Protests Futile, Start Campaigning – Mliswa Says To Opposition

By Dylan Murambgi

Harare, November 19, 2016 – INDEPENDENT legislator for Norton, Temba Mliswa says current protests against government were futile as President Robert Mugabe’s government was always ready to meet them with brute force.

Mliswa said opposition parties should instead direct their energies towards campaigning for more support in rural areas where their following has been poor.

He was speaking to RadioVOP in the wake of continued threats by opposition forces to push for electoral law reforms, stop the introduction of bond notes, among some of the reasons.

Some activist groups have gone further to demand President Mugabe’s immediate exit claiming he was the author of the country’s myriad problems.

But Mliswa felt this was misdirected energy as the state was always ready to counter any threats intended towards the removal of the incumbent.

“To me it has never achieved anything.,” Mliswa said.

“The only result we have got are people getting arrested, tear-gassed, property of innocent people being damaged.

“You need numbers, probably a hundred thousand people. The day a hundred thousand people march, that’s the day police will join them, soldiers will join them.”

Mliswa said protests done in Harare were always bound to be resisted effectively by the establishment.

“When you come into Harare you are coming into the headquarters of the police, Morris Depot, the headquarters of the army,” he said.

The former Zanu PF chair for Mashonaland West said odds were always against protesters as Zimbabweans were generally a peace loving lot that would not easily be encouraged to join protests at their risk.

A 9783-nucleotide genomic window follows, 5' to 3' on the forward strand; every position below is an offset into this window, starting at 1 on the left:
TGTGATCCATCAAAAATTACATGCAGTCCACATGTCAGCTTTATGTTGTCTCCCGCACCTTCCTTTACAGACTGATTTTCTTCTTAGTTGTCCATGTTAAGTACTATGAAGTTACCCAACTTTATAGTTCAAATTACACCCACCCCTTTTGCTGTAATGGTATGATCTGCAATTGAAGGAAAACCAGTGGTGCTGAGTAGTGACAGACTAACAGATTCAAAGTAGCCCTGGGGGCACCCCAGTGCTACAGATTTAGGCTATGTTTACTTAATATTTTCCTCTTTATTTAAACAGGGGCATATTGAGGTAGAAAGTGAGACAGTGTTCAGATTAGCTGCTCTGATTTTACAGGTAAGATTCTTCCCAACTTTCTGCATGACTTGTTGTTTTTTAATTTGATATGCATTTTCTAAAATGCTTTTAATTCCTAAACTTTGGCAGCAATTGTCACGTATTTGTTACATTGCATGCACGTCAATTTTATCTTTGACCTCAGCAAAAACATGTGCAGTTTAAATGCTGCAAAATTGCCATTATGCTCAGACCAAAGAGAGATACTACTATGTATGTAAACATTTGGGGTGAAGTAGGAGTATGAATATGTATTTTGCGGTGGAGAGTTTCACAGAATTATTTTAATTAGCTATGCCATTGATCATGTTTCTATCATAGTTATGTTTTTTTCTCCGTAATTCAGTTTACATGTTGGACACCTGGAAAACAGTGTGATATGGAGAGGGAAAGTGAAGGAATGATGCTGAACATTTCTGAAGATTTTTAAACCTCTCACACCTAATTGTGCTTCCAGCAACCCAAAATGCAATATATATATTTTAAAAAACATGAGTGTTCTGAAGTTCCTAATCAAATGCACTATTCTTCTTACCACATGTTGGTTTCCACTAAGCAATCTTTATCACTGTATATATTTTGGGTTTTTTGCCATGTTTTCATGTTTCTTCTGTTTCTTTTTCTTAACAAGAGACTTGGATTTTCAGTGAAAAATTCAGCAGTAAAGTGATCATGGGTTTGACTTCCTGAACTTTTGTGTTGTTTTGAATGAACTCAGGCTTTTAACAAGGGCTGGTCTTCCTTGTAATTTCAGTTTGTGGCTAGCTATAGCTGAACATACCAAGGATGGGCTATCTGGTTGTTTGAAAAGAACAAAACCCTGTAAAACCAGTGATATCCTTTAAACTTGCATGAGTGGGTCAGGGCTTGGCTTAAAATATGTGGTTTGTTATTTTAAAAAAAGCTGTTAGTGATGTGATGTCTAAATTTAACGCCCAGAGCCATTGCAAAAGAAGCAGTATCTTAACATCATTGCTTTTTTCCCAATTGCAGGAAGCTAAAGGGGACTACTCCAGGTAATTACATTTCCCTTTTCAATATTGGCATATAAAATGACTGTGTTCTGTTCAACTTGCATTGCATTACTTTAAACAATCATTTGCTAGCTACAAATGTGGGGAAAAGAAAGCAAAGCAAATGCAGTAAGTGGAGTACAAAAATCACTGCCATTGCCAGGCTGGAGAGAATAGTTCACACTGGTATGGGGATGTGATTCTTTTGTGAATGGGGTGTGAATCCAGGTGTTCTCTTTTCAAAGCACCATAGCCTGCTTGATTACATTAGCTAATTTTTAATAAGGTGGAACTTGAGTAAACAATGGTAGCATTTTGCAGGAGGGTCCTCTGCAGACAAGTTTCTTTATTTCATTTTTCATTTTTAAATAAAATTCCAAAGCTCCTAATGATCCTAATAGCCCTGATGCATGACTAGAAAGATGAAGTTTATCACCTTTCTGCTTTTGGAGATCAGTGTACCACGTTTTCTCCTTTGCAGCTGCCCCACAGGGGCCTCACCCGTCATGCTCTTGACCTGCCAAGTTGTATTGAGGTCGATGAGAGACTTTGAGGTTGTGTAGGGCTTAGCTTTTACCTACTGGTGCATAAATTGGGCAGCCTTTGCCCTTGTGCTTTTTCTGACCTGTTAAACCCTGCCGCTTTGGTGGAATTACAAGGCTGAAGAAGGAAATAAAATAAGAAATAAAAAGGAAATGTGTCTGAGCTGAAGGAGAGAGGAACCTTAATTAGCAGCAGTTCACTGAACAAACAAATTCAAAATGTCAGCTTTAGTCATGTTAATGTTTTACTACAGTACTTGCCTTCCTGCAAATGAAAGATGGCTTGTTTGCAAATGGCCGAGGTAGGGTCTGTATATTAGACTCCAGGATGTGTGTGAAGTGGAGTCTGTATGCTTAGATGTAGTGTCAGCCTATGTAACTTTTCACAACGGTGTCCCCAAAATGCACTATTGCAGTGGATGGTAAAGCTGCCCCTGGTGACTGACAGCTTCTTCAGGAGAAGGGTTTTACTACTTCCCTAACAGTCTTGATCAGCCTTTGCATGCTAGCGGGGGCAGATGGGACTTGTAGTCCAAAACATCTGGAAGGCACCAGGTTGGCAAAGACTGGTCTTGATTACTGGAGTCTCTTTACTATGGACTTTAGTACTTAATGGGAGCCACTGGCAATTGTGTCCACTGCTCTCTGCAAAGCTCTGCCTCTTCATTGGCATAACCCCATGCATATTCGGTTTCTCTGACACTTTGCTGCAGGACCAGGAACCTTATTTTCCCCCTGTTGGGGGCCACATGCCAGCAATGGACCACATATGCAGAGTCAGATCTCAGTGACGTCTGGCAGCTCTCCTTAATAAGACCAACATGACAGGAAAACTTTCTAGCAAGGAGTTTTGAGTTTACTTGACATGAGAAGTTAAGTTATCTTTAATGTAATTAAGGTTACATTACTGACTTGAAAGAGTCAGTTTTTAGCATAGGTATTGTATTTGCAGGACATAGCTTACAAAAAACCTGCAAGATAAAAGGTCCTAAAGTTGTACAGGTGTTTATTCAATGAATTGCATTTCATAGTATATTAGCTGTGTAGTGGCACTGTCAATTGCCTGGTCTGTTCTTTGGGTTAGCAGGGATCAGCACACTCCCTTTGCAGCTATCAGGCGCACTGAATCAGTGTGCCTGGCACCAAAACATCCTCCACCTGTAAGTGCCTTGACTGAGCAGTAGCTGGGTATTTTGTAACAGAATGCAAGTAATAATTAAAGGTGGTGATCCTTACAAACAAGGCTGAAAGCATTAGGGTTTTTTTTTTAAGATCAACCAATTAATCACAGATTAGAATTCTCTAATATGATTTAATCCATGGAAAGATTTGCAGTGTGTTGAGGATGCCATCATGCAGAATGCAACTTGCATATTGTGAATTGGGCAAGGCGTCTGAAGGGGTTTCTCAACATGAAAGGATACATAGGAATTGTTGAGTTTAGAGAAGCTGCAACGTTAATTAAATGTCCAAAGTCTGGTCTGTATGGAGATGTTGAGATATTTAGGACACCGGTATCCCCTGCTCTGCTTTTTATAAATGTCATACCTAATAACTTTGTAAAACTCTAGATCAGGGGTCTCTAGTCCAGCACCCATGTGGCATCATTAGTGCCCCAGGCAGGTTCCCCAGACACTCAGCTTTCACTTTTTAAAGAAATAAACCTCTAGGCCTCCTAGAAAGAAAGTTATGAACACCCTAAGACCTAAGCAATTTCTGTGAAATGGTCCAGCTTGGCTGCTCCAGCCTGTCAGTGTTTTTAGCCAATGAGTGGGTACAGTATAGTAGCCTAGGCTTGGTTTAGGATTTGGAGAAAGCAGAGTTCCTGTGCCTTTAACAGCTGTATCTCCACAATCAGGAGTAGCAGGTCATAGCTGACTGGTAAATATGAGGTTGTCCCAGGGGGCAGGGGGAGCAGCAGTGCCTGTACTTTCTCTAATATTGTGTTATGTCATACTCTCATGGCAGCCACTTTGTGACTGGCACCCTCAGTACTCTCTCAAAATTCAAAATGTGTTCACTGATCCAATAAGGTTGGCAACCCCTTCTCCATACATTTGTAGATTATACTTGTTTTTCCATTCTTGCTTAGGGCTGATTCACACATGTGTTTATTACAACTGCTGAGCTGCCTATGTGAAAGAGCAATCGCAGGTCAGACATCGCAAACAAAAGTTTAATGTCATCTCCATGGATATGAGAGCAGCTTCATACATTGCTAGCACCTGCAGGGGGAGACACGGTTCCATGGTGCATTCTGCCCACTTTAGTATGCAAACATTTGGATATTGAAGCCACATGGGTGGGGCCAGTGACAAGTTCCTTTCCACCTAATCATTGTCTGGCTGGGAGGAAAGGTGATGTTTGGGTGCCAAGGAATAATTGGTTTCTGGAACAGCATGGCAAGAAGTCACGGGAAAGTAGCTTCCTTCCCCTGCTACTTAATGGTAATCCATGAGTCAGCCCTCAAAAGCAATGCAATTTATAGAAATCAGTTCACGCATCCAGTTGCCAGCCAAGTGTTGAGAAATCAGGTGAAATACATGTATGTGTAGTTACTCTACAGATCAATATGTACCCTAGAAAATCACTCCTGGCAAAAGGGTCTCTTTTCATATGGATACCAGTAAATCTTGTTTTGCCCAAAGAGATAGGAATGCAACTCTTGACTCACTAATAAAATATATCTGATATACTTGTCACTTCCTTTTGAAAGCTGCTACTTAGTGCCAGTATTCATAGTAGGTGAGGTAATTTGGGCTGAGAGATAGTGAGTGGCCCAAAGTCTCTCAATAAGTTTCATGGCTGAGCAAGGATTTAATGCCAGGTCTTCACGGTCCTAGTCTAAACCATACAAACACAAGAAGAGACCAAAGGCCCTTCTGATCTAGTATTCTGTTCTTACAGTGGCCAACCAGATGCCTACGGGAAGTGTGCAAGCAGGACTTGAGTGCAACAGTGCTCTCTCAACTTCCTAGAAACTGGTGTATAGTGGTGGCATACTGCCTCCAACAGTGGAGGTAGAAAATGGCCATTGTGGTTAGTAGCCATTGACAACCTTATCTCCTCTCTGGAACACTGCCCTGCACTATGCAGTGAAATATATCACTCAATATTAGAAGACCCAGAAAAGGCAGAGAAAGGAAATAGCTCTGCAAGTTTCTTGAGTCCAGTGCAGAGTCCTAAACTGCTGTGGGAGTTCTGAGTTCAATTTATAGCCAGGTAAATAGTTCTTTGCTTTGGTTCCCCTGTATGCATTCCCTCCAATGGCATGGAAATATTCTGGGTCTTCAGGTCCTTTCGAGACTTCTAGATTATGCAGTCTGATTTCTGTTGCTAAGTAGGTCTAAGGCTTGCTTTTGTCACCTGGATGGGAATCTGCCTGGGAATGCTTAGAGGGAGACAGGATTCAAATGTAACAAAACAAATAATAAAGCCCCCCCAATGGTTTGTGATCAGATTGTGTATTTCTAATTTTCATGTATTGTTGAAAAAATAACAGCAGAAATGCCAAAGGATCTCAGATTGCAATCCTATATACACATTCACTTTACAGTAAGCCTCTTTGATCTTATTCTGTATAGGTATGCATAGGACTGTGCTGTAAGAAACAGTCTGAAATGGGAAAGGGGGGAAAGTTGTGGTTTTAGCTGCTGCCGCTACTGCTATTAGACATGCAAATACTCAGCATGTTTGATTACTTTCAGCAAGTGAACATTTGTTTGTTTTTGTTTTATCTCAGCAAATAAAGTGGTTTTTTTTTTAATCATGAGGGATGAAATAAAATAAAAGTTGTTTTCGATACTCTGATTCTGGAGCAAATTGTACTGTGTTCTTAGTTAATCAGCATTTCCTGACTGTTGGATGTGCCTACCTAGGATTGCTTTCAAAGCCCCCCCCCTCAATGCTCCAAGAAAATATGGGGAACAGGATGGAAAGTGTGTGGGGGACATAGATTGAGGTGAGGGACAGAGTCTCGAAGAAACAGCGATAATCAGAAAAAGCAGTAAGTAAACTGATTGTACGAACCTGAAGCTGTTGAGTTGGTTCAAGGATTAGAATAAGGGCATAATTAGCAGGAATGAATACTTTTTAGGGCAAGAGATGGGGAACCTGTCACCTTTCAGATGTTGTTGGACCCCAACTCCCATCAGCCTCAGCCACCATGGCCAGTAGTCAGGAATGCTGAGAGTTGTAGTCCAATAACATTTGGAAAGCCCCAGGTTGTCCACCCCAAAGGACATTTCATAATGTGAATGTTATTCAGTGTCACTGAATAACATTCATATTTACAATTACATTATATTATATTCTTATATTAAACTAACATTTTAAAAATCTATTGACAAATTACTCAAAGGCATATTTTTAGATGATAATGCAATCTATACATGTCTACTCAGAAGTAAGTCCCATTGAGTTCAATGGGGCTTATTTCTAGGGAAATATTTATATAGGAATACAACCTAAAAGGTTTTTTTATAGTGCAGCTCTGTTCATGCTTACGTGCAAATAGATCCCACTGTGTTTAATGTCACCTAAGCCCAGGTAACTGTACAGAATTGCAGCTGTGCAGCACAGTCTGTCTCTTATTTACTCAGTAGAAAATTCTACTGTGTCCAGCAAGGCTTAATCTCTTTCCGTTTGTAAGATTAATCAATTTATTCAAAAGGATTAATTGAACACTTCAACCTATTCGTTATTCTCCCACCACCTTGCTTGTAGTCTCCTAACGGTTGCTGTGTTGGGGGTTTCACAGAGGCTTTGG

“Sadc will not tolerate a coup in southern Africa either,” Mliswa said.

“Generally, Zimbabweans are in a peace loving mode and any reminder of such makes them hibernate and refuse to come out.”

Mliswa said it was time political parties refocused their energies towards making campaigns in rural areas “where the majority are and not in cities”

Zimbabweans have in recent months been protesting to demand more accountable leadership from the Mugabe led regime.

The protests have often been met with brutalities by the state with rights groups saying the police have turned fierce violators of human rights in attempt to protect Zimbabwe’s long serving leader’s rule.

Harare rights activist Patson Dzamara was on Friday abducted and tortured by suspected state agents who were trying to block an anti-bond notes protests which the rights defender had been organising with fellow activists.